Why?

I’m wondering if it’s just as simple an explanation as since he’s always angry, the angry identify with him. angrymobIt doesn’t matter if they’re angry about the same thing. The important fact is they’re angry together. Brothers in Ire.

Whenever we see the mayor or his brother-campaign manager-councillor these days they’re both angrily denouncing something or other. Debate rules. Apparent conflict of interest rules. Rocks and umbrellas. Yelling at cloud angry.

If the Fords are still mad as hell, then something must be wrong down at City Hall. Denounce. Denounce!

His Worship, Our Anger-in-Chief, Rob Ford.

But here’s the thing.

What remains of the Ford base of support, that unbudging 25-30% who show up in every poll, is driven solely by spite and anger. There’s nothing else that fuels them. I don’t know, resentment maybe. angryvotersThat anger is diffuse. To use Mr. Tossel’s 4 categories, geographic – downtown hating suburbanites; economic – cost of living in the city continues to rise; cultural – homophobic bigots, racists, misogynist; ideological – hate government.

The anger is broad and deep.

I would argue at this point, however, that it was not anger, not anger alone, that put Rob Ford in the mayor’s office. His soft support in 2010, the 15-25% or so who put him up over the top, weren’t motivated purely by anger. There was hope too. angryHope that Rob Ford would change the culture at City Hall and make it start working for them. Hope that Rob Ford was on the level when he said he would be looking out for the little guy. Hope that Rob Ford would make a positive difference in their lives.

But hope is in short supply these days at Team Ford camp. So you get what you got at Ford Fest last Friday. Yelling, badgering, the laying on of hands, and not in the biblical way.

These are no-hopers, burn it to the grounders. Look at me, ma! (We were once) Top of the Worlders!

What it isn’t is a winning coalition.

Candidates vying to replace Rob Ford need to look beyond this base of discontent. They’ve got their man. whiteheatNo amount of pandering will entice them from him. It’s just a question of how many will continue to fight for a losing cause or just simply walk away, even more disillusioned and fed up than they were going in.

What we need to start hearing is some hope. A full and frank admission that governance in this city has been ground to a halt and that it’s in nobody’s best interest that it continue, and the only way forward is with good ideas and a collaborative spirit. Hope that, in the words of Ivor Tossell, fewer and fewer of us will be left “on the outside of a booming, changing city.”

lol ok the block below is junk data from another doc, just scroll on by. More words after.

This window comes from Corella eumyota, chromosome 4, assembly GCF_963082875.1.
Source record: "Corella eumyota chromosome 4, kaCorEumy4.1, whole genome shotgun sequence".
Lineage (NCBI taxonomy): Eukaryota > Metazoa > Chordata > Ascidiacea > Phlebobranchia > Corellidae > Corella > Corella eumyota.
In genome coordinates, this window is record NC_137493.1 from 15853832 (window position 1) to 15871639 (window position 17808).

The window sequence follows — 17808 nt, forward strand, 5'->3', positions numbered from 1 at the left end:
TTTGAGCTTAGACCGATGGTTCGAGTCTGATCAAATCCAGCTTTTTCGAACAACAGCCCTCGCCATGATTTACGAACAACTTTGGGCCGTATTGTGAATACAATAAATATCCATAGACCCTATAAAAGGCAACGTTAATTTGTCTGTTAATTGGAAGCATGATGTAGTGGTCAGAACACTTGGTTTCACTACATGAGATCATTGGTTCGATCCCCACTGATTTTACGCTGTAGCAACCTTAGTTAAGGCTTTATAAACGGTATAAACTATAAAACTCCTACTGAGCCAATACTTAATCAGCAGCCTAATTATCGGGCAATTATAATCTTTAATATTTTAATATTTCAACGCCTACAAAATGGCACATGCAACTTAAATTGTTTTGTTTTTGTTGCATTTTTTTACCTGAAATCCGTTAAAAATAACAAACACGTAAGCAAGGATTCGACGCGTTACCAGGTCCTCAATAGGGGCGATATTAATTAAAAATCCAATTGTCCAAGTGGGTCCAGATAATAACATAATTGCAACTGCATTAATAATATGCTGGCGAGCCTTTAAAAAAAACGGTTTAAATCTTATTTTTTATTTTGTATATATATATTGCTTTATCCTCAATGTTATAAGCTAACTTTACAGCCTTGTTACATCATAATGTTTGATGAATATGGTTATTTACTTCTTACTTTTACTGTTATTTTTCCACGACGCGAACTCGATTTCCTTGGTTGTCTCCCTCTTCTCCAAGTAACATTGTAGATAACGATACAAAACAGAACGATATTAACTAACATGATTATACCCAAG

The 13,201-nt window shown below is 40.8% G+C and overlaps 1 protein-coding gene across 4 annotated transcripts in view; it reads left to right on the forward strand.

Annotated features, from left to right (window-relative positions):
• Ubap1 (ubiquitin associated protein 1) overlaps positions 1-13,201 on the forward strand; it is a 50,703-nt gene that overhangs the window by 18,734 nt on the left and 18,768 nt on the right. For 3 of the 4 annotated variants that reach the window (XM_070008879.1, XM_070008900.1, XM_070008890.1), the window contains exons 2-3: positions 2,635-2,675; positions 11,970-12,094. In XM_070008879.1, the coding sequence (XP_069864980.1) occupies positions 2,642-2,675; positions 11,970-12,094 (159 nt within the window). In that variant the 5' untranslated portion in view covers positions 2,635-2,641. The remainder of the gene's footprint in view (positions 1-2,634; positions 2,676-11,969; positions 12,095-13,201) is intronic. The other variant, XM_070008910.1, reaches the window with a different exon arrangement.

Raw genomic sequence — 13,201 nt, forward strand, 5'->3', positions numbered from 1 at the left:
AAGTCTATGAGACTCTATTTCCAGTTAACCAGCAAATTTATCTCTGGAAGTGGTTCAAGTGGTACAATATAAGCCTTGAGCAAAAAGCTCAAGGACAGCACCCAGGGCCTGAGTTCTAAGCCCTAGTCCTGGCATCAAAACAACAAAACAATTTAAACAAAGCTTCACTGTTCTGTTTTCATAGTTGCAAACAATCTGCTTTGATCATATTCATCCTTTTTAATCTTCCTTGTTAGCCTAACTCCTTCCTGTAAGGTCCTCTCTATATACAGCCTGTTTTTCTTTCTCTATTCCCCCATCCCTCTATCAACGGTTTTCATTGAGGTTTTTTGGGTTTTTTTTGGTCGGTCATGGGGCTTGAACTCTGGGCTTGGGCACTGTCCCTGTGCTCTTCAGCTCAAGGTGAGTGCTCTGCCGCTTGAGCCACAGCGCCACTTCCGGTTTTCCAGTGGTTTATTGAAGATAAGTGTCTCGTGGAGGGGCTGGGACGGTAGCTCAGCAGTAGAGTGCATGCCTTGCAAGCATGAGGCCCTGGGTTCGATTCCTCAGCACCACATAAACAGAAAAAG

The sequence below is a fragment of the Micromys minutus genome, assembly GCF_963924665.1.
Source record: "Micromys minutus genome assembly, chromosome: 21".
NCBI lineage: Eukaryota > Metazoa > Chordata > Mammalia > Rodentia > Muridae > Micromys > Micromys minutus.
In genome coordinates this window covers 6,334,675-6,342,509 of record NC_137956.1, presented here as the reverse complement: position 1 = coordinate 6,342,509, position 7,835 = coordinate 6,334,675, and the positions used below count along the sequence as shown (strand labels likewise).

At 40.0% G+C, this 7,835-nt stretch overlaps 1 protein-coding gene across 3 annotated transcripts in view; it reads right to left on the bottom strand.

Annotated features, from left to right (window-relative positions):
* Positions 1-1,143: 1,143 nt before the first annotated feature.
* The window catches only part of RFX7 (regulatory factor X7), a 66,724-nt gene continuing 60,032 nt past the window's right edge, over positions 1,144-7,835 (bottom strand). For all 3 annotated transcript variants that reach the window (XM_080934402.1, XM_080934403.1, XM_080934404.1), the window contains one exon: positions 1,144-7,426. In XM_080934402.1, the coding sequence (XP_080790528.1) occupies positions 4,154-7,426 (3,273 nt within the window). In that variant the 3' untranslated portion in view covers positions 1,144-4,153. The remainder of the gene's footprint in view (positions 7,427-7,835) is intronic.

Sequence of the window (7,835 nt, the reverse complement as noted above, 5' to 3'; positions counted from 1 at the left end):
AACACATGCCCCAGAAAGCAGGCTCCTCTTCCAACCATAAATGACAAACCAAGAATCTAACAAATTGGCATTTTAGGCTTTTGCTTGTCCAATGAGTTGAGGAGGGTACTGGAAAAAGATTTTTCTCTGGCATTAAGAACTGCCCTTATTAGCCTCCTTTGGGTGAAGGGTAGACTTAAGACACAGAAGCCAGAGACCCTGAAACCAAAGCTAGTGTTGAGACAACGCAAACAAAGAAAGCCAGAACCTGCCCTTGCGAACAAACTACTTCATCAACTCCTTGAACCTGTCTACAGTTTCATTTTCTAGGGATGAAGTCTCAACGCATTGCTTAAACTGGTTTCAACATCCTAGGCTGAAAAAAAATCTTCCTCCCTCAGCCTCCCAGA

Most of us know what’s wrong with this city. Transit, lack of diverse sources of revenue, opportunity inequality, regional parochialism, to name a few. How we approach solving those problems is what we should be hearing now. texaschainsawmassacreHopeful solutions, based on reasoned, civil discourse and debate, not indignant shrieks and howls of outrage.

For four years now, we’ve mistaken loudness for soundness. It isn’t. We need to plug our ears to the Ford manufactured din and get on with fixing this thing they’ve tried their best to break into pieces.

calmly submitted by Cityslikr


Time To Step Up

July 11, 2014

Of all the madcap weeks we’ve seen at City Hall since late-2010, this one just ending probably wouldn’t qualify as the madcappiest.madcap Maybe not even in the top 5. But if there’s a greatest hits compilation ever issued, this week would most definitely be included.

On Monday, two new city councillors were appointed. One of them, by week’s end, had voted against oversight and in favour of councillors being able to pocket money from lobbyists and others doing business with the city. A real keeper, Ward 5. You should definitely urge him to stay on.

On Tuesday, Mayor Ford’s ‘sobriety coach’ kicked a protester.

On Wednesday, the mayor remained seated during a standing ovation for the recently concluded World Pride event here in Toronto. Some serious questions were also raised about his time spent during the two month rehab stint.

On Thursday, weird machinations surrounding the renewal of the Ombudsmen’s contract swirled around council chambers. While rejecting the basic 5 year renewal term, an in camera motion was approved, the details of which we don’t yet fully know. madhatter1We are aware that at least 15 sitting councillors don’t like the current Ombudsman and many of them have failed to explain exactly why.

And what sort of zany week at City Hall would there be without a Doug Ford outburst?

Of course it would be very easy to shrug all the wackiness off onto the mayor and his unpredictable brother-councillor-campaign manager. Change that dynamic and order will be restored. Presto-magico!

If only.

Free of the mayor’s grip for over two years now, city council itself manufactured the Scarborough subway debacle, perhaps the biggest cock-up of the term. It continued to dance with the TPA and Porter Air over the island airport expansion and allowing jets on it. It’s muddled relationship with the city’s accountability officers remains confounding.

So, the idea of changing one member of council, even the titularly most powerful one, and creating a whole new positive, standingonthesidelinesconstructive dynamic amounts to little more than wishful thinking. Worse still. Hoping to achieve even that modest change by yelling over social media or staging PR protests alone amounts to nothing short of a dereliction of civic duty.

The theme we need to take away from this week is pure and simple: get active and really participate in producing the kind of city council you want to see in place.